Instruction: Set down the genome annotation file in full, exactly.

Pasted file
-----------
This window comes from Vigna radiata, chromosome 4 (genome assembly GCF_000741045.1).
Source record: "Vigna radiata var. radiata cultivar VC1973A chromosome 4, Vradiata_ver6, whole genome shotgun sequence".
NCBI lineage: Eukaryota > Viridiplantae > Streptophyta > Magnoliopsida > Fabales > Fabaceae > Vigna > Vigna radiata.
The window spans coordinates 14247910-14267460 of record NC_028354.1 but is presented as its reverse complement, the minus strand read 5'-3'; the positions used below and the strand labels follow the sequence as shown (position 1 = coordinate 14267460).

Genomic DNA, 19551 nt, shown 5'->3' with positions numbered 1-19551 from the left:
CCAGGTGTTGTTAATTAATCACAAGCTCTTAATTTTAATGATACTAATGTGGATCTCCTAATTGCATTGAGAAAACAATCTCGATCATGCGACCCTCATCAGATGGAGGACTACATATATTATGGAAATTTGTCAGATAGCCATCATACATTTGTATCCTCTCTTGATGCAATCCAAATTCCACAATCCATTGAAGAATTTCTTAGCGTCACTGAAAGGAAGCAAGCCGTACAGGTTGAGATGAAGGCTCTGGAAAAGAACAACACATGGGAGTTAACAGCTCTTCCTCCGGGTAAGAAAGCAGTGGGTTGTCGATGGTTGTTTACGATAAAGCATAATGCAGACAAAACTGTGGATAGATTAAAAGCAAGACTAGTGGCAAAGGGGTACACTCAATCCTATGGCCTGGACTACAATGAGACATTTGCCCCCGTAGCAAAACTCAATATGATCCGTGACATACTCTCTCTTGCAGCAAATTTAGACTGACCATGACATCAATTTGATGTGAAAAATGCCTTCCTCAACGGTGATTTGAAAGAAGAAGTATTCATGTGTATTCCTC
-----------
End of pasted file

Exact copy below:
This window comes from Vigna radiata, chromosome 4 (genome assembly GCF_000741045.1).
Source record: "Vigna radiata var. radiata cultivar VC1973A chromosome 4, Vradiata_ver6, whole genome shotgun sequence".
NCBI lineage: Eukaryota > Viridiplantae > Streptophyta > Magnoliopsida > Fabales > Fabaceae > Vigna > Vigna radiata.
The window spans coordinates 14247910-14267460 of record NC_028354.1 but is presented as its reverse complement, the minus strand read 5'-3'; the positions used below and the strand labels follow the sequence as shown (position 1 = coordinate 14267460).

Genomic DNA, 19551 nt, shown 5'->3' with positions numbered 1-19551 from the left:
CCAGGTGTTGTTAATTAATCACAAGCTCTTAATTTTAATGATACTAATGTGGATCTCCTAATTGCATTGAGAAAACAATCTCGATCATGCGACCCTCATCAGATGGAGGACTACATATATTATGGAAATTTGTCAGATAGCCATCATACATTTGTATCCTCTCTTGATGCAATCCAAATTCCACAATCCATTGAAGAATTTCTTAGCGTCACTGAAAGGAAGCAAGCCGTACAGGTTGAGATGAAGGCTCTGGAAAAGAACAACACATGGGAGTTAACAGCTCTTCCTCCGGGTAAGAAAGCAGTGGGTTGTCGATGGTTGTTTACGATAAAGCATAATGCAGACAAAACTGTGGATAGATTAAAAGCAAGACTAGTGGCAAAGGGGTACACTCAATCCTATGGCCTGGACTACAATGAGACATTTGCCCCCGTAGCAAAACTCAATATGATCCGTGACATACTCTCTCTTGCAGCAAATTTAGACTGACCATGACATCAATTTGATGTGAAAAATGCCTTCCTCAACGGTGATTTGAAAGAAGAAGTATTCATGTGTATTCCTC